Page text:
Church urges ethical investment, but steers clear of divestment

Church investors group encourages companies to improve energy efficiency, but remains sketchy about divestment from fossil fuels

Source: Flickr / Steve Slater

Source: Flickr / Steve Slater

By Sophie Yeo

Investors connected to English and Irish churches are pressing companies across the UK to improve their carbon emissions rating, while warning against “oversimplifying” the ethical implications of investing in fossil fuels.

The Church Investors Group (CIG) is a membership body for church investors, made up of 46 members and worth £12bn. The group contacted 53 companies whom they considered to be lagging behind in their efforts to become more energy efficient.

Working with the Carbon Disclosure Project, which provides a platform for companies to share their environmental credentials with investors, they revealed that 72% of these companies have now improved their rating.

This is up from 2012, where only 30% of companies improved their rating as a result of pressure from the group.

Ethical investment

CIG aims to encourage investment practice that is based upon the ethical principles of the Christian faith, although each investment body remains responsible for how it implements its advice.

But in a position statement released last month on the growing campaign to encourage organisations and institutions to divest money away from the fossil fuel industry, the group said: “We caution against over-simplifying climate change as an ethical investment issue.

“As church investors, we have stewardship responsibilities towards creation, and responsibilities towards the global poor and vulnerable who will be less able to adapt to climate change.

“But we also have a responsibility to acknowledge that the world’s economy cannot function without energy and that the transition to a low carbon economy is a process that will take time.”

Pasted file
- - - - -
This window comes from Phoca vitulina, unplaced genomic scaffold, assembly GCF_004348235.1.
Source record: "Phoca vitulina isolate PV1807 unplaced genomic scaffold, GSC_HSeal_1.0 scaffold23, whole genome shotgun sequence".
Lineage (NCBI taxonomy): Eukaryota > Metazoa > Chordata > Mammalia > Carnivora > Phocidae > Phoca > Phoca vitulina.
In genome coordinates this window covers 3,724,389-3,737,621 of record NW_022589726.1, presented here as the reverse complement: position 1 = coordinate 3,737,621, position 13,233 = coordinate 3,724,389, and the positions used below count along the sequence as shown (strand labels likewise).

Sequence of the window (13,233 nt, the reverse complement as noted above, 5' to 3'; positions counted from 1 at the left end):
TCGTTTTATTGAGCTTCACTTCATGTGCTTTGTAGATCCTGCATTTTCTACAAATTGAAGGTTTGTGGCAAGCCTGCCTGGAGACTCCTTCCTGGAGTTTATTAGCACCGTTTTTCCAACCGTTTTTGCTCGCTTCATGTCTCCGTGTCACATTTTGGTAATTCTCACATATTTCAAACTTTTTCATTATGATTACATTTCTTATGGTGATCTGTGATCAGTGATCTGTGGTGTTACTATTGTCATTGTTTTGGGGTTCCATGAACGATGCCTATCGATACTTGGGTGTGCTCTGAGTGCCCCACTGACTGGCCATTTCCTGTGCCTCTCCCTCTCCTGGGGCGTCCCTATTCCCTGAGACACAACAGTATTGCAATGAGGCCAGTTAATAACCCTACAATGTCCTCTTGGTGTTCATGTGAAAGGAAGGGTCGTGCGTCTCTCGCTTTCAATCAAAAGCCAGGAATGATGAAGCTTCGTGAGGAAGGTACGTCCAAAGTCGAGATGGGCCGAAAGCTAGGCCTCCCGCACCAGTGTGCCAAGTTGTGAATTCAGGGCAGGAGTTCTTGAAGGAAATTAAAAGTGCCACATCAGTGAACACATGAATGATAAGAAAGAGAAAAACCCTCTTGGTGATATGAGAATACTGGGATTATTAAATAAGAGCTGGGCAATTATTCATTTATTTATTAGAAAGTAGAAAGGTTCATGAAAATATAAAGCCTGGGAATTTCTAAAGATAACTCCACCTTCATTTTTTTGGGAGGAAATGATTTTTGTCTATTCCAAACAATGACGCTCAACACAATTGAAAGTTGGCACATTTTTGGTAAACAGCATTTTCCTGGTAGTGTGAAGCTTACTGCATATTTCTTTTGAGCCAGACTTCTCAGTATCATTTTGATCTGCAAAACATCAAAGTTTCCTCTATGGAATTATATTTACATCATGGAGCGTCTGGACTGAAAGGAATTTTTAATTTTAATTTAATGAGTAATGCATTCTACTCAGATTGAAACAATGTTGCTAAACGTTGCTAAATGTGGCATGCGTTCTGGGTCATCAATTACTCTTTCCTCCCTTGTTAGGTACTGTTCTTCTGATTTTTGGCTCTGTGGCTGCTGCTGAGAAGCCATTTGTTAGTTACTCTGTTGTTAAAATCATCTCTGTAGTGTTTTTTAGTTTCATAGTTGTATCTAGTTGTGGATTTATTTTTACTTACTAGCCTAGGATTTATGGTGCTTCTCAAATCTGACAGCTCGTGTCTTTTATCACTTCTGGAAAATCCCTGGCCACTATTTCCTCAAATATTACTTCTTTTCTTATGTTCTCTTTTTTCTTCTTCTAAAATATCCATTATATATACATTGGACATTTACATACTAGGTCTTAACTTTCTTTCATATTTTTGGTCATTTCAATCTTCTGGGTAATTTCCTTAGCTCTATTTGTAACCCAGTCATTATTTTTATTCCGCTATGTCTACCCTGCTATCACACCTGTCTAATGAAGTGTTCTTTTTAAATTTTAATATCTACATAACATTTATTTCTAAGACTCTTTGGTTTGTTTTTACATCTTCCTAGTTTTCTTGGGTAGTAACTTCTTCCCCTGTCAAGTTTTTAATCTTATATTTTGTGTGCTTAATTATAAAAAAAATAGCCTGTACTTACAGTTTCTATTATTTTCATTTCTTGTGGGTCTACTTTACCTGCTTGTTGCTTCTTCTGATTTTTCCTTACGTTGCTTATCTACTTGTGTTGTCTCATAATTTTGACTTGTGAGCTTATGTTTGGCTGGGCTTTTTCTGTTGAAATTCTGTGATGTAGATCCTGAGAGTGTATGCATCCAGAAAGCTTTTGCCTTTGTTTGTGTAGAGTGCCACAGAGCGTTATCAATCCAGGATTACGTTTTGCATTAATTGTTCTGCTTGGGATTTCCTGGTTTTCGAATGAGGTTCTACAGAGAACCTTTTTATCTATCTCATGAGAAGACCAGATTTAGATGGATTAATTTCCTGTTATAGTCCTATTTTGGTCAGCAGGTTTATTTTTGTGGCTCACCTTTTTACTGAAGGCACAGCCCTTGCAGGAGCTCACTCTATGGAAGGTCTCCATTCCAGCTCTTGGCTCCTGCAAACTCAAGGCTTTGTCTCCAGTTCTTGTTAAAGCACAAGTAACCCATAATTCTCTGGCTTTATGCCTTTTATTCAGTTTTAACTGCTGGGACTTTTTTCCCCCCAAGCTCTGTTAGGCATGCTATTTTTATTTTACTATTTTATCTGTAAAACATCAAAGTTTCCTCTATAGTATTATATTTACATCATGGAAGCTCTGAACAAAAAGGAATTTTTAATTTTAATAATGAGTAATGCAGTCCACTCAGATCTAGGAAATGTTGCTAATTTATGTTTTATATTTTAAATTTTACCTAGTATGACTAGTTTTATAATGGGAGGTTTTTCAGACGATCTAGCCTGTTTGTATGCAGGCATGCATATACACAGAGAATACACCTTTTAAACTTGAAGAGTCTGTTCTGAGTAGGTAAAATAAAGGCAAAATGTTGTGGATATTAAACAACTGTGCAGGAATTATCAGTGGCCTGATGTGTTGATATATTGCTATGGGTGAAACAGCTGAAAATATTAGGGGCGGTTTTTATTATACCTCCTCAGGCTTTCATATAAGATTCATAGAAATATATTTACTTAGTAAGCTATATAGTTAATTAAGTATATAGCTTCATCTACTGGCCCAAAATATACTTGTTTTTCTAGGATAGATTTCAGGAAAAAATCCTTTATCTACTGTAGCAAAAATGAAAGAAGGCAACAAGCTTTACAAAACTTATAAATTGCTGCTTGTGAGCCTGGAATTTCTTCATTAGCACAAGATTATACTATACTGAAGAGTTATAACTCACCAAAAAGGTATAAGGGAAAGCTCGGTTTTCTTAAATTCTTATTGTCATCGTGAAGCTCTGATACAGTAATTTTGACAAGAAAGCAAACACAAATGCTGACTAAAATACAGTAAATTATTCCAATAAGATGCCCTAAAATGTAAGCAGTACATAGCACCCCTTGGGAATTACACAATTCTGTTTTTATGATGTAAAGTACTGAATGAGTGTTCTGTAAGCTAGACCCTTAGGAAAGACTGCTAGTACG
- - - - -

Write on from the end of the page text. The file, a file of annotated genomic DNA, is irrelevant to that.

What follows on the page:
Thanks to a divestment campaign led by Bill McKibben of in the US, 12 religious institutions have already divested from the fossil fuel industry. They were recently joined in the UK by the Quakers, who said: “We have expressed our difficulties, especially since we all depend in many ways on fossil fuels, but we need to make positive steps towards the change we want to see.”

The Church of England automatically excludes certain industries from its investment portfolio on ethical grounds including tobacco, armaments, gambling, and pornography.

Speaking at a roundtable discussion yesterday, Edward Mason, Secretary to the Church of England’s Ethical Investment Advisory Group, which supports the Church of England’s national investing bodies on ethical investment, said that he was aware that the divestment campaign was moving across the Atlantic.

But he added: “There’s nothing unethical about producing fossil fuels at the moment,” highlighting that they allow development across poorer countries. “We are not apologetic about that.”

Divestment from fossil fuels, he said, requires a decadal approach rather than in instant freeze, and he hoped by 2040 or 2050 then the church would have steered away from unclean sources of energy.

He added that the investments made in renewables had proved unprofitable in the past, and that the Church could neither exist outside of the economy within which it operated, nor ignore the need to provide a financial return on investments.

The best way for the Church to provide a moral basis for investment was for groups to engage with the companies it works with, he said, except where the company proves completely intractable, where divestment may be considered as an option, for instance News Corp or mining company Vedanta Resources.

While Church investors have worked with BP in the past over safety issues arising from incidents such as from the Gulf of Mexico oil spills, they continue to invest in the company.

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